Trump, at Putin’s Side, Questions U.S. Intelligence on 2016 Election
Posted July 16, 2018 7:46 p.m. EDT
Updated July 16, 2018 8:08 p.m. EDT
HELSINKI — President Donald Trump stood next to President Vladimir Putin of Russia on Monday and publicly challenged the conclusion of his own intelligence agencies that Moscow interfered in the 2016 presidential election, wrapping up what he called a “deeply productive” summit with an extraordinary show of trust for a leader accused of attacking American democracy.
“They said they think it’s Russia; I have President Putin, he just said it’s not Russia,” Trump said, only moments after the Russian president conceded that he had favored Trump in the election because of his promises of warmer relations with Moscow.
“I will say this: I don’t see any reason why it would be” Russia that was responsible for the election hacking, Trump added. “I have great confidence in my intelligence people, but I will tell you that President Putin was extremely strong and powerful in his denial today.”
The 45-minute news conference offered the remarkable spectacle of the American and Russian presidents both pushing back on the notion of Moscow’s election interference, with Putin demanding evidence of something he said had never been proved and Trump appearing to agree.
When asked directly whether he believed Putin or his own intelligence agencies, Trump said there were “two thoughts” on the matter and then changed the subject, demanding to know why the FBI never examined the hacked computer servers of the Democratic National Committee and asking about the fate of emails missing from the server of Hillary Clinton, his campaign rival.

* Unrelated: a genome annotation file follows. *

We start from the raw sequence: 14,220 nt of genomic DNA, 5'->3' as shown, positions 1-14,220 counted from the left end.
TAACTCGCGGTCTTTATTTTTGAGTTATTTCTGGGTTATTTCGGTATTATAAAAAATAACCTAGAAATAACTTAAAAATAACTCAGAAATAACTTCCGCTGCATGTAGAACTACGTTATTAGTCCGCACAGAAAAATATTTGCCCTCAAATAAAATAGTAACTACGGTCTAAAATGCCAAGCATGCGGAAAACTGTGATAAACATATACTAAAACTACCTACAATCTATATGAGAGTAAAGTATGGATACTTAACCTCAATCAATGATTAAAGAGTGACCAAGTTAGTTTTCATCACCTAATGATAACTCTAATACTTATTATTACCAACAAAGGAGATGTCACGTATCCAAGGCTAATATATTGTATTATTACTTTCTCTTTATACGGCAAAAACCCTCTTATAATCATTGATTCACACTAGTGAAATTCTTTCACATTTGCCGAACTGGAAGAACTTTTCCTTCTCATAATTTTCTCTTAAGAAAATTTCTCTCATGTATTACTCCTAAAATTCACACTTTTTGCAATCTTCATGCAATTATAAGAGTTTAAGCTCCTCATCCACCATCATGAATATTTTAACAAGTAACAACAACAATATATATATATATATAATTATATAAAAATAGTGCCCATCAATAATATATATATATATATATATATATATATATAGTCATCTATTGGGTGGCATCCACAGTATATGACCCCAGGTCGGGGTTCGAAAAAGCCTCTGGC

“Where are those servers?” Trump said. “Where are Hillary Clinton’s emails?”
His performance drew howls of protests from Democrats and some Republicans, prompting John Brennan, who served as CIA director under President Barack Obama, to suggest that the remarks warranted Trump’s impeachment.
“Donald Trump’s press conference performance in Helsinki rises to & exceeds the threshold of ‘high crimes & misdemeanors,'” Brennan wrote on Twitter, calling the president’s behavior “treasonous.” “Not only were Trump’s comments imbecilic, he is wholly in the pocket of Putin.”
House Speaker Paul Ryan, R-Wis., released a statement saying, “there is no question that Russia interfered in our election and continues attempts to undermine democracy.”
Asked by an American reporter whether he had wanted Trump to win and directed an effort designed to bring about that result, Putin quickly answered: “Yes I did, yes I did, because he talked about bringing the U.S.-Russia relationship back to normal.” It was not clear whether he had heard the translation of the second part of the question.